In St. Andrea at Mantua the use of pilasters instead of columns, and the absence of ressauts in the great order, as well as the substitution of a pediment for the attic, make a great difference in the general character of the design; and yet the triumphal arch idea is even more strongly marked in this case, because it is not confined to the mere facade but extends to the form of the whole porch. The great barrel-vaulted recess is an exact reproduction of the central passageway of the Roman arch, and so are the lesser arches which open out of this recess on either side.

The triumphal arch idea applied to church fronts appears to be peculiar to Alberti. Most other architects among his contemporaries and immediate successors limit themselves to an application of the orders variously proportioned and disposed. In some cases the mediaeval scheme of buttresses dividing the front into bays is retained, and this scheme is enriched with pilasters, or columns, and mouldings of classic profiling, as in the facade of the Duomo of Pienza by the Florentine architect Rossellino. In the later Renaissance facades, as we shall see, there is frequently no organic division of the whole front into bays by continuous members embracing its whole height, but superimposed pilasters and entablatures are variously disposed upon the surface without any suggestion, in the composition as a whole, of the triumphal arch idea (as in Vignola's fronts, Figs. 49 and 50). But in the characteristic Palladian scheme an organic division is formed by a great order of columns reaching to the top of the nave compartment, and overlapping a smaller order of pilasters extending across the whole front as in Figure 54.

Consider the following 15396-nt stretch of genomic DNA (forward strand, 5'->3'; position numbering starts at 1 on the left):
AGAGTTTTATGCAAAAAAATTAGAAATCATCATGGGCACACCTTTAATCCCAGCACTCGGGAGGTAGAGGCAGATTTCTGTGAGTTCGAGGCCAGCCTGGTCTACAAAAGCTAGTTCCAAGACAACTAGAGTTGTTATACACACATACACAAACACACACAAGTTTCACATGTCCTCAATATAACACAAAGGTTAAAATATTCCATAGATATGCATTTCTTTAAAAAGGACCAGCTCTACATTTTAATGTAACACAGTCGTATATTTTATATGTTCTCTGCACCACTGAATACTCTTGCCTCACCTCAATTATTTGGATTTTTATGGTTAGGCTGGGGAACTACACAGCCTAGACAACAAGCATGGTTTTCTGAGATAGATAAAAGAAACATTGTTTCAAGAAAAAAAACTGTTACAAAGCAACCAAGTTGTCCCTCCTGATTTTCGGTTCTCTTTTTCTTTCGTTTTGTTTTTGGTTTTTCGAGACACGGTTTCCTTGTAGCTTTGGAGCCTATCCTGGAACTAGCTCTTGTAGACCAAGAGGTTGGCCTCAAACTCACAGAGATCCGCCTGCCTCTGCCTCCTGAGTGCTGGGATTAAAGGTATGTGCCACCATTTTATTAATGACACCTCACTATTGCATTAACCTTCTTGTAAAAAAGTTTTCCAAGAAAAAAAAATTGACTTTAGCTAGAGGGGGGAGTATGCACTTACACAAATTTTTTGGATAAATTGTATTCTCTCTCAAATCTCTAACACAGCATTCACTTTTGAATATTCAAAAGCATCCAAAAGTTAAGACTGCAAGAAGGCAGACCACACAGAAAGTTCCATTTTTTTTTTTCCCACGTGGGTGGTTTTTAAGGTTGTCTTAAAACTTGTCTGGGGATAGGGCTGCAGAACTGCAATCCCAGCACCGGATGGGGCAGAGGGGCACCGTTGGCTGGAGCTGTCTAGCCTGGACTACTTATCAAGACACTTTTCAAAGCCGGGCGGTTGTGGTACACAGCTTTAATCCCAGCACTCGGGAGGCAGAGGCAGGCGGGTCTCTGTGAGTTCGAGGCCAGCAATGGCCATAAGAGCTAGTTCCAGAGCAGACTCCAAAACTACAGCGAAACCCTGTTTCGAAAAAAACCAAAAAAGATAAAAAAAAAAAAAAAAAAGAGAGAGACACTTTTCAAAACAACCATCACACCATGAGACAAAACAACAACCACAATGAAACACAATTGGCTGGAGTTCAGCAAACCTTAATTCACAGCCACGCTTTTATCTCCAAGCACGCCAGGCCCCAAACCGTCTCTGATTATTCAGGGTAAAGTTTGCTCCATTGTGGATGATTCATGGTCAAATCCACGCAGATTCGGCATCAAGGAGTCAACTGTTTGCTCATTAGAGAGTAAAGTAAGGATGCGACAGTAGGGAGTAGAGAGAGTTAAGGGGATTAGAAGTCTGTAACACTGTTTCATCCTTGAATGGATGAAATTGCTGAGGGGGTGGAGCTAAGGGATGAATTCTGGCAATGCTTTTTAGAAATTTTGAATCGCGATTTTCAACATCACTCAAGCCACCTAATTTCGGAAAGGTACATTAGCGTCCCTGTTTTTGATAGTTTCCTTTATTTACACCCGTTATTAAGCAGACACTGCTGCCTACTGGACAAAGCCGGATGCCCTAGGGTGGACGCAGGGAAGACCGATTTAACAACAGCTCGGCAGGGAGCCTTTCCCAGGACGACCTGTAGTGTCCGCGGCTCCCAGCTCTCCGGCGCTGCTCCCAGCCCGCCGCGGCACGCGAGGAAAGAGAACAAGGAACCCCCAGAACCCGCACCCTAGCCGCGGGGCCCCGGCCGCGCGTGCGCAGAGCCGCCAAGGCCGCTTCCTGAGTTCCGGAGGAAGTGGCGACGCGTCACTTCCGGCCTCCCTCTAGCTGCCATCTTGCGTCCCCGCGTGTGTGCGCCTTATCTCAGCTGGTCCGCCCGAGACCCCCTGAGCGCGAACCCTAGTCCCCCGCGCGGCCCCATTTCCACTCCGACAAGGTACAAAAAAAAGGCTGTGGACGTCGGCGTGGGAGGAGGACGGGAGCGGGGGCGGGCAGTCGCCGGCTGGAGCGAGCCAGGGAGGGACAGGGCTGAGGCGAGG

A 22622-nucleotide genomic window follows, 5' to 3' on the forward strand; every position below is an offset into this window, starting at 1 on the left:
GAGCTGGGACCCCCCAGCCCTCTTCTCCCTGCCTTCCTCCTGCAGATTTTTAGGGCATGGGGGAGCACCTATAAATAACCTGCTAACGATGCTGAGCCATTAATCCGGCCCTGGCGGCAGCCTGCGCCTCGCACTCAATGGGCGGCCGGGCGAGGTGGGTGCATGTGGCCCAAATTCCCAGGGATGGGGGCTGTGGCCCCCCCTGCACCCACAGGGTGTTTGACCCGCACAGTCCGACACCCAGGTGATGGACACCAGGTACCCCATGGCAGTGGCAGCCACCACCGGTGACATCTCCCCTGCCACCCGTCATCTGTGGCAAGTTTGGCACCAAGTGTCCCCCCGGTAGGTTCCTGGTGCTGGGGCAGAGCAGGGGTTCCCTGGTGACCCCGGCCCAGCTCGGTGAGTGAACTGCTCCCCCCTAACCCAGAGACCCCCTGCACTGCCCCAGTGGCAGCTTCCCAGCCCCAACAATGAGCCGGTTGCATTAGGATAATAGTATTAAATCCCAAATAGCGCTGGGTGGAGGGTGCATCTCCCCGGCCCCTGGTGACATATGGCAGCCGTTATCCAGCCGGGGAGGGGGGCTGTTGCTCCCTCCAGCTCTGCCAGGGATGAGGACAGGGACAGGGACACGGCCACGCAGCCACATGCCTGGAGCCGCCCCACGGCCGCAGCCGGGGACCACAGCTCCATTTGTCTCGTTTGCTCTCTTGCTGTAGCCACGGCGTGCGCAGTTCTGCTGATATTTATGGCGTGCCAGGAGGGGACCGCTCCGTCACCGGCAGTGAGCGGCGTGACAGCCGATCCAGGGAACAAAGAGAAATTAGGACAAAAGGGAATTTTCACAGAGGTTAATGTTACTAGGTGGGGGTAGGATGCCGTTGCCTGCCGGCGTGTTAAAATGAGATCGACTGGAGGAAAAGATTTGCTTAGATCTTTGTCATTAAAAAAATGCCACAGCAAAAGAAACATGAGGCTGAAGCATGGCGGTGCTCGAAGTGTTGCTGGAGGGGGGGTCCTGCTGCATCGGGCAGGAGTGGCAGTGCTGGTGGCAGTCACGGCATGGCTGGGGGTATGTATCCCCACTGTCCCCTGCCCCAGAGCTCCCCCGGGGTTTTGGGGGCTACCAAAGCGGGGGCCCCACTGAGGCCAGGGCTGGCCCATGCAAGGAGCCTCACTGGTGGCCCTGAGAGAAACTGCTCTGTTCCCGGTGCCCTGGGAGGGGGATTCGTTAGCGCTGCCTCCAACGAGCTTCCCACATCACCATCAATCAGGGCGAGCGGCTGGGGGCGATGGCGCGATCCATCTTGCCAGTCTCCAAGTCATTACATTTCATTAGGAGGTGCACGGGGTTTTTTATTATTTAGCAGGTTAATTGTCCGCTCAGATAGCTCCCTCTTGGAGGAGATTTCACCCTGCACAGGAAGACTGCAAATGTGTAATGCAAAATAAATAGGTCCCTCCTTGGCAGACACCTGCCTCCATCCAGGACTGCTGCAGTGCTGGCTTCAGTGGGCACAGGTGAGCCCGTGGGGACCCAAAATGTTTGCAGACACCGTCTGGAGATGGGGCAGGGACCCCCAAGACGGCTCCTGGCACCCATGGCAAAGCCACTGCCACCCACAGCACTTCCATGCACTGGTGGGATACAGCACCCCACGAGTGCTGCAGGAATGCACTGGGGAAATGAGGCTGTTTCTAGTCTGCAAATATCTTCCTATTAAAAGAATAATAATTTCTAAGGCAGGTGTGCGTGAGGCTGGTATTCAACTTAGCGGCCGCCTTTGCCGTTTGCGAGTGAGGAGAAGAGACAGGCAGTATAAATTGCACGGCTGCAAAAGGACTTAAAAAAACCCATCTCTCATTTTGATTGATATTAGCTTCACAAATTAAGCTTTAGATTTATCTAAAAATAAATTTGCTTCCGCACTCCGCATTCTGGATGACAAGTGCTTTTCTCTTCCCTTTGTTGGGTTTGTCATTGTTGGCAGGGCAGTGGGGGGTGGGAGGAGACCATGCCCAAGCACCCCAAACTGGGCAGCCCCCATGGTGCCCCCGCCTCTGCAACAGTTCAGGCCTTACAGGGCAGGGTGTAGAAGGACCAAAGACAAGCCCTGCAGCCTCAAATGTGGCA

The foregoing examples are enough to illustrate the character of Florentine church architecture, and that which was wrought elsewhere under Florentine influence, in the fifteenth century. These examples show us that the designers, while ostensibly striving to revive the antique forms, were in reality working more or less unconsciously on a foundation of mediaeval ideas from which they could not free themselves. The inconsistencies of their work are largely due to the irreconcilable nature of the elements which they sought to unite, not appreciating the logic of mediaeval art on the one hand, nor the true principles of the best art of antiquity on the other. The classic orders were entirely unsuited to the buildings to which they affixed them. They properly belong to a very different type of architecture which had been developed by the Greeks in ancient times, and the Greeks alone have used them with propriety. The Romans misapplied and deformed them, and the Italians of the Renaissance now surpassed the Romans in their misapplication and distortion. Many further illustrations of this will appear as we go on.

Early in the sixteenth century this architecture began to assume another phase in which the mediaeval elements became less conspicuous, though they were not eliminated, and the imperial Roman features were more rigorously reproduced, yet they were never used with strict conformity to ancient models. This phase of the art was inaugurated by the architect Bramante after his settlement in Rome. We shall consider the Roman work of Bramante, in the following chapter.